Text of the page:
India (MNN) – What if sharing the Gospel could land you in jail? This is the reality many Indian Christians face now that another state has enacted an anti-conversion law.
Why Anti-Conversion Laws?
Indian anti-conversion laws are put in place through local state governments. These laws have been part of public discourse since the colonial period, when they were seen as a way to protect national and religious identity in the face of British imperialism. Over the years, these laws continued to serve different purposes, but now they are coming back into popularity.
Anti-conversion laws do not simply discourage interpersonal sharing of faith, they make changing religions illegal. For Christians, this poses a unique problem when faced with Scriptures like the Great Commission.
Nationalist, Religious Pressure
Joe Handley, president of Asian Access, says that while the resurgence of anti-conversion laws may take Western Christians by surprise, religious pressure has been building in India for years.
He explains, “This has been an ongoing kind of movement for a number of years now. Essentially ever since [Prime Minister] Modi has come into power, there’s been this move to consolidate that power under a broader umbrella called RSS. So RSS is the broad umbrella party that’s trying to move the country toward what they call a Hindu Rashtra… And in that sense they want the country to become a Hindu nation.”
A Broad Impact
Anti-conversion laws are serious. They are open to many interpretations and can have steep consequences for those accused of violating their terms.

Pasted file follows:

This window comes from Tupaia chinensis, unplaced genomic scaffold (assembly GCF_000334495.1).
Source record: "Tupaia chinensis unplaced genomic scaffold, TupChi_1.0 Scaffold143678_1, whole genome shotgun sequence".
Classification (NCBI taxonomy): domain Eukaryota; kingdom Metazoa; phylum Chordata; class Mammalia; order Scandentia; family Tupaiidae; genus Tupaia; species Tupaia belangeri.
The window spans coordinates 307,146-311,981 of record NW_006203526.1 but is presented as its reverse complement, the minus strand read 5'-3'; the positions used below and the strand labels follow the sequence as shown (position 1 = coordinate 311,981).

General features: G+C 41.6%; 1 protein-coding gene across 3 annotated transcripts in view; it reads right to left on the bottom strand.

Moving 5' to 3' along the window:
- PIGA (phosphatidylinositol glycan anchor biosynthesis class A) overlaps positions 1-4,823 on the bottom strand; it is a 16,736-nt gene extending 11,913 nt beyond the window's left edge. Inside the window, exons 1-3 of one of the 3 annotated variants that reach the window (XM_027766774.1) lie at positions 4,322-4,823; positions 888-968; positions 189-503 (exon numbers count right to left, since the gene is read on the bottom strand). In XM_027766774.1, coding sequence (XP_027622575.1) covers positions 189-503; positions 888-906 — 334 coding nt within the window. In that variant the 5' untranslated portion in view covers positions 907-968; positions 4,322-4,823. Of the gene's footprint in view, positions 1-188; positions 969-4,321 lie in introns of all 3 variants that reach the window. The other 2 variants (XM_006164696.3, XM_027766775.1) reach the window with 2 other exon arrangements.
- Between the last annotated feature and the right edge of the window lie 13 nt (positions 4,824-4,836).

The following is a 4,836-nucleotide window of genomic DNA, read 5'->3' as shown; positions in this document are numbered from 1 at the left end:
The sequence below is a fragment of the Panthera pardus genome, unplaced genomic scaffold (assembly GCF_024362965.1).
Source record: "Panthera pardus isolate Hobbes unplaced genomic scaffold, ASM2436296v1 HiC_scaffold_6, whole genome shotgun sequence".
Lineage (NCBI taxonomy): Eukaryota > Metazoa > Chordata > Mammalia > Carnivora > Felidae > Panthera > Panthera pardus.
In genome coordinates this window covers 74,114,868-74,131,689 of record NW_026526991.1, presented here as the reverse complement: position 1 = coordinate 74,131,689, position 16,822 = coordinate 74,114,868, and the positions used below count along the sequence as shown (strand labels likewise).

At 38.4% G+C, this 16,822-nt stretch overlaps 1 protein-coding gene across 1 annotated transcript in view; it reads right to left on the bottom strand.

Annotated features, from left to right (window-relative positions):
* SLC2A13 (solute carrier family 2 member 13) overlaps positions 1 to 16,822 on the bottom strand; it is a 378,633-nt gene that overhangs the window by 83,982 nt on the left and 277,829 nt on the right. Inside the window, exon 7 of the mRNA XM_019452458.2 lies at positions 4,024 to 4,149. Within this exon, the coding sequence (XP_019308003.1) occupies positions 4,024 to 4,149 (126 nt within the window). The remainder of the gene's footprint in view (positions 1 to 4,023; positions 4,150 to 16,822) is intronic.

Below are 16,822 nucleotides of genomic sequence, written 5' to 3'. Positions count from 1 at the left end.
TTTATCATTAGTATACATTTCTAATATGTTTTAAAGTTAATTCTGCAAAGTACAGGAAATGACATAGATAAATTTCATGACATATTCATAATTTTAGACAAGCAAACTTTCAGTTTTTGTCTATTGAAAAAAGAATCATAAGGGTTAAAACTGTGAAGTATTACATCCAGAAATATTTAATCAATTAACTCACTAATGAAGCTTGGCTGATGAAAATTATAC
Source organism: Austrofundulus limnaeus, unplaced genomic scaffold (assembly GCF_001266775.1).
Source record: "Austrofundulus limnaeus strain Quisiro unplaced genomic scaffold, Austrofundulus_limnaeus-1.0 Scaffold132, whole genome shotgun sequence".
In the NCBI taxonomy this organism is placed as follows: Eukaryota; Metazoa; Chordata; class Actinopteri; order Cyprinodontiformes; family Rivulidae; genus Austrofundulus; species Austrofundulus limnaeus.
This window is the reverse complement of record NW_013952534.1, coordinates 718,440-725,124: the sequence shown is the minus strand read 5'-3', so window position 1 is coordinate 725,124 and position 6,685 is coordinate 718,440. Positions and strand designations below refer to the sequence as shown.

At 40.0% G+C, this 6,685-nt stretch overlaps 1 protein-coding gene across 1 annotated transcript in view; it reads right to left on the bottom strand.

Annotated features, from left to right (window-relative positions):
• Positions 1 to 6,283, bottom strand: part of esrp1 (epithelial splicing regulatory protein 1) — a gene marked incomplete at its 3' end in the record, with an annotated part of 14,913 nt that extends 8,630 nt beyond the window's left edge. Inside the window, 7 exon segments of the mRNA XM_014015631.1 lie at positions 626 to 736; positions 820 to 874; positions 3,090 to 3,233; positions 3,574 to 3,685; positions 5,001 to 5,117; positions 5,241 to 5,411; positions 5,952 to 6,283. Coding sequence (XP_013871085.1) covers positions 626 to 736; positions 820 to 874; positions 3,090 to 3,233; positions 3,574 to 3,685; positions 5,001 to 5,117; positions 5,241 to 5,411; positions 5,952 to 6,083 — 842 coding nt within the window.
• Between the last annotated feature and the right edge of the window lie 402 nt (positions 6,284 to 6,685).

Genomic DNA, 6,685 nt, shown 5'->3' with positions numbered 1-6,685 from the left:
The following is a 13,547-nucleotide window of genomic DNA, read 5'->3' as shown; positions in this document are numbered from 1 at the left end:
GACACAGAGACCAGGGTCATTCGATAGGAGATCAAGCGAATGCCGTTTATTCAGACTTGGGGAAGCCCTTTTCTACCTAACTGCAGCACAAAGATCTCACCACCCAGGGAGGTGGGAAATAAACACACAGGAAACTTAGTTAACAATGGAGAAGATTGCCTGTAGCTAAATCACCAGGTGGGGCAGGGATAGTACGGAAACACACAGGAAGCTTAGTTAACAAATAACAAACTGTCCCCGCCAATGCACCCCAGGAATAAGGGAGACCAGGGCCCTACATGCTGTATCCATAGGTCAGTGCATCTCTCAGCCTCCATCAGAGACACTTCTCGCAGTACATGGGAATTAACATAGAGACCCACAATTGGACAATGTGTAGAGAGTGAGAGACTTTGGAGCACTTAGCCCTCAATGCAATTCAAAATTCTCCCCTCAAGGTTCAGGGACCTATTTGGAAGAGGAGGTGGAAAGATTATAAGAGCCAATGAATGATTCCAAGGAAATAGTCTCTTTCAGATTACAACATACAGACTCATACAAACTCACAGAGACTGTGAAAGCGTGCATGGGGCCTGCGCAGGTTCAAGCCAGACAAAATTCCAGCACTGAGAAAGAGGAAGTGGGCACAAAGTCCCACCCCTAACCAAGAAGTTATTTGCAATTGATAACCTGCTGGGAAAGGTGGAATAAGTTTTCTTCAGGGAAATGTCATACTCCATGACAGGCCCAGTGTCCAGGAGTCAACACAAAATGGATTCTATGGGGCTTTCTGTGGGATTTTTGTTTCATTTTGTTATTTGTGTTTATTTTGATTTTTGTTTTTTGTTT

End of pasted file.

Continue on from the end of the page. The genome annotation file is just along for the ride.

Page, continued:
Handley offers some insight into the fall-out of these laws. “Concern is for most of the folks doing ministry on the ground, is that it affects the local Church. And so, as you have this increasing intolerance happening within the country more and more, churches are facing pressure and then direct persecution. And because of that, there’s a backlash on those organizations who service the local churches and ministries in India.”
Churches are rethinking how they conduct services and training programs are reconsidering how and where they hold training because security concerns are growing.
Handley says that there is significant fear in the local Church over the anti-conversion laws and the hostility they seem to be breeding.
“And their fear is justified. I was just reading a recent report wherein one of the movements in a part of the country 70% of the Christians in that kind of direct network or movement, 70% of them faced some form of pressure within their setting and then 20% have had outright persecution of some sort. And it’s just devastating to read these news people dying, people threatened, bullied, all sorts of things.”
Supporting the Local Body
As the pressure mounts, Indian believers are asking for prayers. They are seeking wisdom as they try to live and work despite the anti-conversion laws. Church and ministry ask for prayers that they might understand how to continue in their callings.
Pray that God would equip His people with confidence in Christ, a readiness to respond to the prompting of the Holy Spirit, and wisdom in challenging situations.
Handley also emphasizes that Indian believers are asking for advocates for their situation on humanitarian and government levels. Don’t let their plight be forgotten. They are asking that this restriction of their freedoms would be kept top of mind and top of policy.
If you would like to support Asian Access as they seek to support and equip local leaders, this is a great time to give. The Asian Access giving grant is still active. Gifts will be matched up to $167,000. They still need $12,448 to finish the matching campaign. Consider joining their ministry financially today. Go here for more information.